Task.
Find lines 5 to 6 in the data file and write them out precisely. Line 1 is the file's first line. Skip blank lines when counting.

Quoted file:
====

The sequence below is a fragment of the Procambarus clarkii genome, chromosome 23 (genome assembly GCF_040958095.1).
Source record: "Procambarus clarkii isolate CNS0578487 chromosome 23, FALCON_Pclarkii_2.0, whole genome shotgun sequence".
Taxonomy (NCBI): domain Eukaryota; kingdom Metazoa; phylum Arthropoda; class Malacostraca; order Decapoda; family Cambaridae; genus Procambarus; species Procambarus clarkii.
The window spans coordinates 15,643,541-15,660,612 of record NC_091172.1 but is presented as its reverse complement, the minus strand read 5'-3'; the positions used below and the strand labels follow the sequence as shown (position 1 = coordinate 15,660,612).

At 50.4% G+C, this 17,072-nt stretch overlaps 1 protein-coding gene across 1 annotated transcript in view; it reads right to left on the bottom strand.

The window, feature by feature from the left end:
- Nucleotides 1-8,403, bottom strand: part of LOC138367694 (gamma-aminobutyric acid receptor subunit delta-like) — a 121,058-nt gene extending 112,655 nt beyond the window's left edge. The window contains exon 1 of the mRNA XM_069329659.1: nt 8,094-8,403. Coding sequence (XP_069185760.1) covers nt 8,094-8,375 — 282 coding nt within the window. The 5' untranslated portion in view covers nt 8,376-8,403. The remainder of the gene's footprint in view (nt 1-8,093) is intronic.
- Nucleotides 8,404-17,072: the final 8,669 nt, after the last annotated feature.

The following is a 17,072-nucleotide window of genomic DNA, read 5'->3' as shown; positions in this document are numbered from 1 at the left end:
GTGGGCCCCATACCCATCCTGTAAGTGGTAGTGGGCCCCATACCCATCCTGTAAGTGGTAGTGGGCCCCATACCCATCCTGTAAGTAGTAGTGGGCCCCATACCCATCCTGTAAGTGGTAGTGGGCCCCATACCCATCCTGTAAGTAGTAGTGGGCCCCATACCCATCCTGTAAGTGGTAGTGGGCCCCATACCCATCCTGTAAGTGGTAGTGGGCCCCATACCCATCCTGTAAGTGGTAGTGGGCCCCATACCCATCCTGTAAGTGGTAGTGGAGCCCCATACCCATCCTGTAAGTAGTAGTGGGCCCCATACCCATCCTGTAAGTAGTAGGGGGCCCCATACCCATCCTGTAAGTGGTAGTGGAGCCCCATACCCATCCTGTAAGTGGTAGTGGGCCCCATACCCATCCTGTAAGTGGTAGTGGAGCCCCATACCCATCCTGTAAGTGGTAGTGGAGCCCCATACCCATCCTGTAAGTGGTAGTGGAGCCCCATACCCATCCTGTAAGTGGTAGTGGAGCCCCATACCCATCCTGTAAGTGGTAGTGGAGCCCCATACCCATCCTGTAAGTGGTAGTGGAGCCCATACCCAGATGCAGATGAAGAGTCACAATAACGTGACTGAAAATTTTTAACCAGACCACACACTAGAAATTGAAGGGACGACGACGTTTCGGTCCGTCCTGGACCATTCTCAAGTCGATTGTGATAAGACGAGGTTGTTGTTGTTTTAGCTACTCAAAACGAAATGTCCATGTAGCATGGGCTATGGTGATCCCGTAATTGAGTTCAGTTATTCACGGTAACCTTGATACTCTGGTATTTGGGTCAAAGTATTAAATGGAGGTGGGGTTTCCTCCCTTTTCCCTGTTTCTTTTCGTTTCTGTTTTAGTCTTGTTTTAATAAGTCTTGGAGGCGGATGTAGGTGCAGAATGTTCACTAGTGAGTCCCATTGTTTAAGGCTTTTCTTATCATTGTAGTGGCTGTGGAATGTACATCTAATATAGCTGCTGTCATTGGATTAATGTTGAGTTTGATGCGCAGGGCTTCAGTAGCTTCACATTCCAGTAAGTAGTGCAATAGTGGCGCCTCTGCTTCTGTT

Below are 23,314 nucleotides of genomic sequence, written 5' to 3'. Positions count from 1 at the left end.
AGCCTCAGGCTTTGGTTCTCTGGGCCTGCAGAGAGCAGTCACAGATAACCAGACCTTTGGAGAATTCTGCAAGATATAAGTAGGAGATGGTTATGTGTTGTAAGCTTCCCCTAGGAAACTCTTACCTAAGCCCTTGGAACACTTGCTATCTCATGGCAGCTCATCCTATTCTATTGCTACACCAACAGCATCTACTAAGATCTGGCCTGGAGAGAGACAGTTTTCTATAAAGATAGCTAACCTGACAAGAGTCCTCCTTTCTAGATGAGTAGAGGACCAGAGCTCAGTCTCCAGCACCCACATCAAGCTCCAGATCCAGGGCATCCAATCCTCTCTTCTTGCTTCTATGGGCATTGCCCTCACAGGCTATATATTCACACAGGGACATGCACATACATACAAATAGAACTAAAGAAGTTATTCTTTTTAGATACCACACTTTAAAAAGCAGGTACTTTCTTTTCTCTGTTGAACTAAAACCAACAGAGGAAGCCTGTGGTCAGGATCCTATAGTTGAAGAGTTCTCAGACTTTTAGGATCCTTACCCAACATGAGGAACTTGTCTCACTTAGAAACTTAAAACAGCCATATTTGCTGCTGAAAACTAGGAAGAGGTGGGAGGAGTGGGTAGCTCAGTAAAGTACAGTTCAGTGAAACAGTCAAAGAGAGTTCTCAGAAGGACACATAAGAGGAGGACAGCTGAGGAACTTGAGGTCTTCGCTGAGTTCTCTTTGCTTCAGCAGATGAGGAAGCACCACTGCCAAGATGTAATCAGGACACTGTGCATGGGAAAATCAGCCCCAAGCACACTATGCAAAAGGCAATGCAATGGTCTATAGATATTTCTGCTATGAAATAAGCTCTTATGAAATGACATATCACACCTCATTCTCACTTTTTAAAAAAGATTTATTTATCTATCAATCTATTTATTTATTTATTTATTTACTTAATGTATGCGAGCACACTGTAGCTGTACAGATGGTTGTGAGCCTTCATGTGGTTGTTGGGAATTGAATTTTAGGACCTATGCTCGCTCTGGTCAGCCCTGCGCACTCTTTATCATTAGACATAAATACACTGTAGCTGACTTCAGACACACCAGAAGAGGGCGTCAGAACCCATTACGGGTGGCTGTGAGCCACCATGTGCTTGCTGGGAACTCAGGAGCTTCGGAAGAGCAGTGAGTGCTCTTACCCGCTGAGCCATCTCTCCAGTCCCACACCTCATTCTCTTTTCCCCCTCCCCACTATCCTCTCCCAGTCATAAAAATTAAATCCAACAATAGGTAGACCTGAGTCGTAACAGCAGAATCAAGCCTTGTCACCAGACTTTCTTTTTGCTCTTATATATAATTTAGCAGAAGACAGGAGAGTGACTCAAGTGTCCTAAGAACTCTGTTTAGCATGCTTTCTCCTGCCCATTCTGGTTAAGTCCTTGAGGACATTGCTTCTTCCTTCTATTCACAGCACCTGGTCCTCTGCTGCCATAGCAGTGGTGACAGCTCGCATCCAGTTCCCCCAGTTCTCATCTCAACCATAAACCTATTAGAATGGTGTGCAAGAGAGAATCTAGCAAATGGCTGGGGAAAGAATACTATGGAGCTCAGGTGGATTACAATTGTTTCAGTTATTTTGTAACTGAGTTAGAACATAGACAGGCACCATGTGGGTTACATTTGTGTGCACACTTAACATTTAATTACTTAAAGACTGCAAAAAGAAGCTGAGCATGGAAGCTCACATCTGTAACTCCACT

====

At 50.4% G+C, this 17,072-nt stretch overlaps 1 protein-coding gene across 1 annotated transcript in view; it reads right to left on the bottom strand.

The window, feature by feature from the left end: